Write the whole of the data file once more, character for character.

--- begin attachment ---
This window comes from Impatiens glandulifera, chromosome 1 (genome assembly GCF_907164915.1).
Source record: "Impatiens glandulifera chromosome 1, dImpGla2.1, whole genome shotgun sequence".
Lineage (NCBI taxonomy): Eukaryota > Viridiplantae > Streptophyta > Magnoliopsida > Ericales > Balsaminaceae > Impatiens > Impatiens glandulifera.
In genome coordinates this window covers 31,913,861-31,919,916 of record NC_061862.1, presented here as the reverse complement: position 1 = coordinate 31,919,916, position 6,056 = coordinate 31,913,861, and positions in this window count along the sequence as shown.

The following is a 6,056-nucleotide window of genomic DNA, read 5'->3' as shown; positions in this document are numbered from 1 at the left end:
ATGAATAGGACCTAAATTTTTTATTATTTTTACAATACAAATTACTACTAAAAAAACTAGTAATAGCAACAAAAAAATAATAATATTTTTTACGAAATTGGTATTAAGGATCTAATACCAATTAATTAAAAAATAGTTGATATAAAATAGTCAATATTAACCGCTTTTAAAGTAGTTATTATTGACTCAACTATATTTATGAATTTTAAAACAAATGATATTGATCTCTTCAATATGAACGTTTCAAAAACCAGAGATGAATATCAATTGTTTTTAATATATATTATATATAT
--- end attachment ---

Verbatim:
This window comes from Impatiens glandulifera, chromosome 1 (genome assembly GCF_907164915.1).
Source record: "Impatiens glandulifera chromosome 1, dImpGla2.1, whole genome shotgun sequence".
Lineage (NCBI taxonomy): Eukaryota > Viridiplantae > Streptophyta > Magnoliopsida > Ericales > Balsaminaceae > Impatiens > Impatiens glandulifera.
In genome coordinates this window covers 31,913,861-31,919,916 of record NC_061862.1, presented here as the reverse complement: position 1 = coordinate 31,919,916, position 6,056 = coordinate 31,913,861, and positions in this window count along the sequence as shown.

The following is a 6,056-nucleotide window of genomic DNA, read 5'->3' as shown; positions in this document are numbered from 1 at the left end:
ATGAATAGGACCTAAATTTTTTATTATTTTTACAATACAAATTACTACTAAAAAAACTAGTAATAGCAACAAAAAAATAATAATATTTTTTACGAAATTGGTATTAAGGATCTAATACCAATTAATTAAAAAATAGTTGATATAAAATAGTCAATATTAACCGCTTTTAAAGTAGTTATTATTGACTCAACTATATTTATGAATTTTAAAACAAATGATATTGATCTCTTCAATATGAACGTTTCAAAAACCAGAGATGAATATCAATTGTTTTTAATATATATTATATATAT